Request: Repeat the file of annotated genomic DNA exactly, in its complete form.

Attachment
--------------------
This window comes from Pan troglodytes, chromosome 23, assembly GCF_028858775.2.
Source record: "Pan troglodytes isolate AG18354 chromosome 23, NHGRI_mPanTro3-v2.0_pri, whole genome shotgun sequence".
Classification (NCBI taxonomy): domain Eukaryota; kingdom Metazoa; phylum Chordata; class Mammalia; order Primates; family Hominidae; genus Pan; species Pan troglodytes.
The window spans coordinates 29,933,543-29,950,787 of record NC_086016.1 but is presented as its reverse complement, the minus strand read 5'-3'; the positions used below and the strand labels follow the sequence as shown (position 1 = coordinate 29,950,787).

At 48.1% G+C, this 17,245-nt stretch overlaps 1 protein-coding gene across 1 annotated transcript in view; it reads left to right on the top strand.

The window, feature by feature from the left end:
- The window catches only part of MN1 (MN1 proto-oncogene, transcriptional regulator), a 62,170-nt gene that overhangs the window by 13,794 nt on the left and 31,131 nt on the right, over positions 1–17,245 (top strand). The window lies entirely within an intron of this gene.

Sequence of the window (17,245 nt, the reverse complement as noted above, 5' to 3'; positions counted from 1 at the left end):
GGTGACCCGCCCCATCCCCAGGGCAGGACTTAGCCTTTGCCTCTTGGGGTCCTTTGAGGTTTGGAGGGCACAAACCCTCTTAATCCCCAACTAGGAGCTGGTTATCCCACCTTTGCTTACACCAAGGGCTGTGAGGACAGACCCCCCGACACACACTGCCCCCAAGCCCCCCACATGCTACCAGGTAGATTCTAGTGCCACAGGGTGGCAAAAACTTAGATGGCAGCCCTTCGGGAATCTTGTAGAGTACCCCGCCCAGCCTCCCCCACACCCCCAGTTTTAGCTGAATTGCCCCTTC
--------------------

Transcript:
This window comes from Pan troglodytes, chromosome 23, assembly GCF_028858775.2.
Source record: "Pan troglodytes isolate AG18354 chromosome 23, NHGRI_mPanTro3-v2.0_pri, whole genome shotgun sequence".
Classification (NCBI taxonomy): domain Eukaryota; kingdom Metazoa; phylum Chordata; class Mammalia; order Primates; family Hominidae; genus Pan; species Pan troglodytes.
The window spans coordinates 29,933,543-29,950,787 of record NC_086016.1 but is presented as its reverse complement, the minus strand read 5'-3'; the positions used below and the strand labels follow the sequence as shown (position 1 = coordinate 29,950,787).

At 48.1% G+C, this 17,245-nt stretch overlaps 1 protein-coding gene across 1 annotated transcript in view; it reads left to right on the top strand.

The window, feature by feature from the left end:
- The window catches only part of MN1 (MN1 proto-oncogene, transcriptional regulator), a 62,170-nt gene that overhangs the window by 13,794 nt on the left and 31,131 nt on the right, over positions 1–17,245 (top strand). The window lies entirely within an intron of this gene.

Sequence of the window (17,245 nt, the reverse complement as noted above, 5' to 3'; positions counted from 1 at the left end):
GGTGACCCGCCCCATCCCCAGGGCAGGACTTAGCCTTTGCCTCTTGGGGTCCTTTGAGGTTTGGAGGGCACAAACCCTCTTAATCCCCAACTAGGAGCTGGTTATCCCACCTTTGCTTACACCAAGGGCTGTGAGGACAGACCCCCCGACACACACTGCCCCCAAGCCCCCCACATGCTACCAGGTAGATTCTAGTGCCACAGGGTGGCAAAAACTTAGATGGCAGCCCTTCGGGAATCTTGTAGAGTACCCCGCCCAGCCTCCCCCACACCCCCAGTTTTAGCTGAATTGCCCCTTC